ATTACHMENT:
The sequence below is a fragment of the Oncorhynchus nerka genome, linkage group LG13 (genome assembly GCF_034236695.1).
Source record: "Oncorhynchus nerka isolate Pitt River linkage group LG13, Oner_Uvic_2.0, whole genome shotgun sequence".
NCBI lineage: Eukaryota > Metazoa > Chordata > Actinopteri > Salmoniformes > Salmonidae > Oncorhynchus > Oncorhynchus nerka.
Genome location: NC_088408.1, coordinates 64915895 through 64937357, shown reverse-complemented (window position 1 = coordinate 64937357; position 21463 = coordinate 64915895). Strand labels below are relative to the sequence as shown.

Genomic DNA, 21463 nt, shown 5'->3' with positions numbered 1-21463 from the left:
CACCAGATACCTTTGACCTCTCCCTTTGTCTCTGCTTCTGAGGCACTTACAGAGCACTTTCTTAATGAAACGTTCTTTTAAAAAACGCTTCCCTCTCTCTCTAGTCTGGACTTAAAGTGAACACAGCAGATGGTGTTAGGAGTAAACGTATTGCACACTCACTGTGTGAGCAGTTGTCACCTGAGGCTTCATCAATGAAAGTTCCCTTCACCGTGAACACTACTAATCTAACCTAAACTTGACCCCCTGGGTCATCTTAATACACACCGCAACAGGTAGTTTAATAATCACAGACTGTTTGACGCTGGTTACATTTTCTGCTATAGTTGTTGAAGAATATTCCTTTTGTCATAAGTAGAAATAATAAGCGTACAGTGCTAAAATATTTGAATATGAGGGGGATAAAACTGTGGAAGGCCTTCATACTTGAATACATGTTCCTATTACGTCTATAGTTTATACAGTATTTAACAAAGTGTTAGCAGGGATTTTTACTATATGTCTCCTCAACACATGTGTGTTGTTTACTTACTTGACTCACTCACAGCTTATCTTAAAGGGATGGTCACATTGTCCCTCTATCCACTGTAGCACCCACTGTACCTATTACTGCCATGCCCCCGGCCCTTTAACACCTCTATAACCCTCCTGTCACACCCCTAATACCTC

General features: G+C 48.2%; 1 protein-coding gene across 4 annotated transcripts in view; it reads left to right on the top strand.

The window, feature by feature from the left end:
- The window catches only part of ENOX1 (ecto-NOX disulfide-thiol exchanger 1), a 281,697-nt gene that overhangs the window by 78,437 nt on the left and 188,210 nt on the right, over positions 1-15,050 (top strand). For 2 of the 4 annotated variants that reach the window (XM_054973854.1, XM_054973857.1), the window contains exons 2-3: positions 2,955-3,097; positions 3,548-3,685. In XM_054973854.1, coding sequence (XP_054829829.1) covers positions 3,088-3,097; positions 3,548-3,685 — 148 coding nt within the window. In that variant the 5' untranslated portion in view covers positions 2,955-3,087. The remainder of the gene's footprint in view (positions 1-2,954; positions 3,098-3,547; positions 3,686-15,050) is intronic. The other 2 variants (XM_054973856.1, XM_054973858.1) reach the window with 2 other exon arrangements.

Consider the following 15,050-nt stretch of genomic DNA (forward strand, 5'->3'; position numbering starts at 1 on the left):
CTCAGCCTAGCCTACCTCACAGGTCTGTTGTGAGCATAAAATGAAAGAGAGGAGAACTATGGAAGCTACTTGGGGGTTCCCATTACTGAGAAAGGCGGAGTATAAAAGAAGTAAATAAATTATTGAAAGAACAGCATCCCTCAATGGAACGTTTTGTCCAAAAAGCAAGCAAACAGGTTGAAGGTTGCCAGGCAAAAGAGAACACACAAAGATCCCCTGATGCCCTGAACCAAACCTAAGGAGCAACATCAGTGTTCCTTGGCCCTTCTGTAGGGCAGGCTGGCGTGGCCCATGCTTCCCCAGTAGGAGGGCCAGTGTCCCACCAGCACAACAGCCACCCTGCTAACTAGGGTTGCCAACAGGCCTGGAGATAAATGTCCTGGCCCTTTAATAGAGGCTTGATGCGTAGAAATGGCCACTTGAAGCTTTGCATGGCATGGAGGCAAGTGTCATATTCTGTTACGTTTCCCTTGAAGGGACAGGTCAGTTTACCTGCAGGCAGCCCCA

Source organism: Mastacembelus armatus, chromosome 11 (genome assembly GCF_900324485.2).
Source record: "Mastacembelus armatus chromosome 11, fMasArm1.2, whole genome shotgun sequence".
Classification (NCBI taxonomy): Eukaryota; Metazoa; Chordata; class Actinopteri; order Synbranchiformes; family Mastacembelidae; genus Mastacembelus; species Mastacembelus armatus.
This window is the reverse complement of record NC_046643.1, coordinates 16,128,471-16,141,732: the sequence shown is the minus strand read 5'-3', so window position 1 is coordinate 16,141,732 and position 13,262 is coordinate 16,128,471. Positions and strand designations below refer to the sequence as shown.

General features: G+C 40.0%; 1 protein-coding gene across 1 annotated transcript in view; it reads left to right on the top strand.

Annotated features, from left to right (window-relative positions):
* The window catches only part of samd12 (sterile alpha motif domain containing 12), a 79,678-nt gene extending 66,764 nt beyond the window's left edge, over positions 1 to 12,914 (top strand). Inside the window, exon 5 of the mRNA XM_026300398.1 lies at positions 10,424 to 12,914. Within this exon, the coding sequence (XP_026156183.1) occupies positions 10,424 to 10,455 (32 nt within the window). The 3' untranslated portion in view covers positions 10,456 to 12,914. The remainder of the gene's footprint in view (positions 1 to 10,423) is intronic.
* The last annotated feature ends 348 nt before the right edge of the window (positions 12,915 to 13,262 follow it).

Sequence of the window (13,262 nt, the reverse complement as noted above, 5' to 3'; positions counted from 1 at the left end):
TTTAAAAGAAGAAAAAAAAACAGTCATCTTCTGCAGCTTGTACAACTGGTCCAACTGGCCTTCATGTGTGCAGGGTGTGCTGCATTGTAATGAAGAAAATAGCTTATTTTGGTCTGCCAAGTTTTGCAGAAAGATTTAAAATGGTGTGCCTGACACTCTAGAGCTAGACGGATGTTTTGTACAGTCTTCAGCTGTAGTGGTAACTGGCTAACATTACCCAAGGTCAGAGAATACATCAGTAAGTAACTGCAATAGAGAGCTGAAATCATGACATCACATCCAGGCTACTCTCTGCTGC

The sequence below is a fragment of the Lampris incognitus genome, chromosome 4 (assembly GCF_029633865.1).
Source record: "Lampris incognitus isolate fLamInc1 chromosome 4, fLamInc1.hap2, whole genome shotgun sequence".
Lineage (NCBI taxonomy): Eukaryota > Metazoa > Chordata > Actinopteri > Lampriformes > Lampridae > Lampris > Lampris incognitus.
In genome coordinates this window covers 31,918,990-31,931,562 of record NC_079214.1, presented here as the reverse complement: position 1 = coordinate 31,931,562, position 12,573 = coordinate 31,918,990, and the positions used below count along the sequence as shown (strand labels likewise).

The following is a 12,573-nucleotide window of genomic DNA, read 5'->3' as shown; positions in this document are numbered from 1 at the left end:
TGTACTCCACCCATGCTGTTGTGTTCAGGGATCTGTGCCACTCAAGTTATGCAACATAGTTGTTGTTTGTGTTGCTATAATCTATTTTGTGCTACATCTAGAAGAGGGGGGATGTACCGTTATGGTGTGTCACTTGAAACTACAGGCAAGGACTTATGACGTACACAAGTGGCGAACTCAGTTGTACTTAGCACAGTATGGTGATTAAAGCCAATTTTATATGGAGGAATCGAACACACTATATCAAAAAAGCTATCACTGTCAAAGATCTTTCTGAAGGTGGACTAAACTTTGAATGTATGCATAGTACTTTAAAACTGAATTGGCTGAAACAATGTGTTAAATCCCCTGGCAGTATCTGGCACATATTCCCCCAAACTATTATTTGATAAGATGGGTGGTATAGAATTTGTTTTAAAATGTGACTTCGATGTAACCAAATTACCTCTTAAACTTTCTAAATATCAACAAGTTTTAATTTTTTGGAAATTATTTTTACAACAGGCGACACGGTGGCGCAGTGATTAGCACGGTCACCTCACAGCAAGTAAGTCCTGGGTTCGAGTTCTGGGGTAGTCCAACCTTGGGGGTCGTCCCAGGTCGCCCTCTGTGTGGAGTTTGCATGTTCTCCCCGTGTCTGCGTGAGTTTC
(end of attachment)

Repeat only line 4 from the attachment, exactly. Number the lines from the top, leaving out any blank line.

Genome location: NC_088408.1, coordinates 64915895 through 64937357, shown reverse-complemented (window position 1 = coordinate 64937357; position 21463 = coordinate 64915895). Strand labels below are relative to the sequence as shown.